"I'm glad to see that there is bipartisan agreement among my colleagues regarding the principles of immigration reform," Sen. Mazie Hirono of Hawaii said in a statement. "Hawaii residents are particularly interested in getting this done. Our state is an example of how our immigration system can work. We are a people of many stories and cultures, and our state is stronger because of the thousands of immigrants like me who have made Hawaii their home."

The Congressional Hispanic Caucus also hailed the effort.

"For many years, the Congressional Hispanic Caucus has pushed for a permanent, legislative solution to our ineffective and unjust immigration system, and we believe 2013 will be the year this goal becomes reality," Rep. Ruben Hinojosa, D-Texas, the caucus chairman, said in a statement.

"The Senate's blueprint is a positive step toward this important goal, and we look forward to reviewing the details with the Senate. Their 'tough, but fair' approach provides a good foundation for the legislation that is needed.

According to a CNN/ORC International poll conducted this month, 53% of those polled said allowing illegal immigrants to become legal residents should be the main focus of U.S. policy, compared with 43% who said the focus should be on

deportation and curbing illegal immigration. Those figures have flipped from 2011, when 55% of those polled favored deportation and nixing illegal immigration as a domestic policy focus and 42% said they favored a pathway to citizenship.

Still, the immigration overhaul proposal faces partisan obstacles.

Shortly after the immigration compromise was announced, conservative groups and lawmakers made it clear that they would oppose such a measure.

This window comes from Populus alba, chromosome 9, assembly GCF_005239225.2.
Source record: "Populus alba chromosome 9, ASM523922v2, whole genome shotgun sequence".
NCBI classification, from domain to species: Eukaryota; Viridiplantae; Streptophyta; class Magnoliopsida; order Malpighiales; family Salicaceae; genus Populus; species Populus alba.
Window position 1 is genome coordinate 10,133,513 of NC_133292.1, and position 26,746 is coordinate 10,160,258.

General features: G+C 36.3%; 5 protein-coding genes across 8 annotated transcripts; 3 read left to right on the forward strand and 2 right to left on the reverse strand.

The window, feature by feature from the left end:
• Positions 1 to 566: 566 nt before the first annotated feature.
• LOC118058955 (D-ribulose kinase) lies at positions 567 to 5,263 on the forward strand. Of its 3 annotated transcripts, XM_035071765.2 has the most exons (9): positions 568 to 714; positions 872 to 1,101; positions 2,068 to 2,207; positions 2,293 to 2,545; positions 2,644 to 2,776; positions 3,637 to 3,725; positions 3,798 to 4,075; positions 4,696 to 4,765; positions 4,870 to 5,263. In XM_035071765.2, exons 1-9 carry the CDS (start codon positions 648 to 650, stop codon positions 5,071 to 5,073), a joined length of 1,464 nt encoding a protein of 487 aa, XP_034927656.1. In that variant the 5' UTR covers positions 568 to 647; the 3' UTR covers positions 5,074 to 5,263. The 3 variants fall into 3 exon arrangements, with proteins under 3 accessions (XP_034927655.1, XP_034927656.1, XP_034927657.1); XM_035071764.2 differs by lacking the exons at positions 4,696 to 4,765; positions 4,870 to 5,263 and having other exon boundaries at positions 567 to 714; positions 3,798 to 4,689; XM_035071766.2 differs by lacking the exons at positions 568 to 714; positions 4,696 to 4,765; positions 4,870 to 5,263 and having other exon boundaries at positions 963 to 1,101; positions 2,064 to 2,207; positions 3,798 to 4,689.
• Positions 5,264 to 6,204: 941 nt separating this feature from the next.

NumbersUSA, a group seeking to reduce U.S. immigration, called the Senate plan an attempt to "out-amnesty Obama" and said it was activating its 1.3 million members to push for congressional opposition.

"No one should be surprised that individuals who have supported amnesty in the past still support amnesty," said Rep. Lamar Smith, R-Texas, a former chairman of the House Judiciary Committee who serves on that chamber's immigration subcommittee, in a statement.

"When you legalize those who are in the country illegally, it costs taxpayers millions of dollars, costs American workers thousands of jobs and encourages more illegal immigration. By granting amnesty, the Senate proposal actually compounds the problem by encouraging more illegal immigration."

The bipartisan compromise is encouraging, but several questions remain, said Norm Ornstein, a longtime political analyst and co-author of "It's Even Worse Than It Looks: How the American Constitutional System Collided with the New Politics of Extremism.

"One, will this compromise make it through the Senate, once the details are hammered out (always more difficult than frameworks) and with a lot more than 60 votes? Two, will House Republicans, who have very different impulses and constituencies, be supportive? Three, if not, will (House Speaker John) Boehner bring an immigration bill to the floor that will get many more Democratic votes than Republican?" Ornstein said.

Other Senate-led bipartisan efforts have faced similar chances of success.

Proposals to resolve the debt crisis -- including the so-called super committee -- failed. The nation was able to avert the fiscal cliff narrowly thanks, in part, to the bipartisan efforts of Senate Minority Leader Mitch McConnell and Vice President Joe Biden.

But political experts said that on immigration, there might be more room to meet in the middle.

Still, for his part, Boehner was noncommittal.

"The speaker welcomes the work of leaders like Sen. Rubio on this issue, and is looking forward to learning more about the proposal in the coming days," Boehner spokesman Michael Steel said.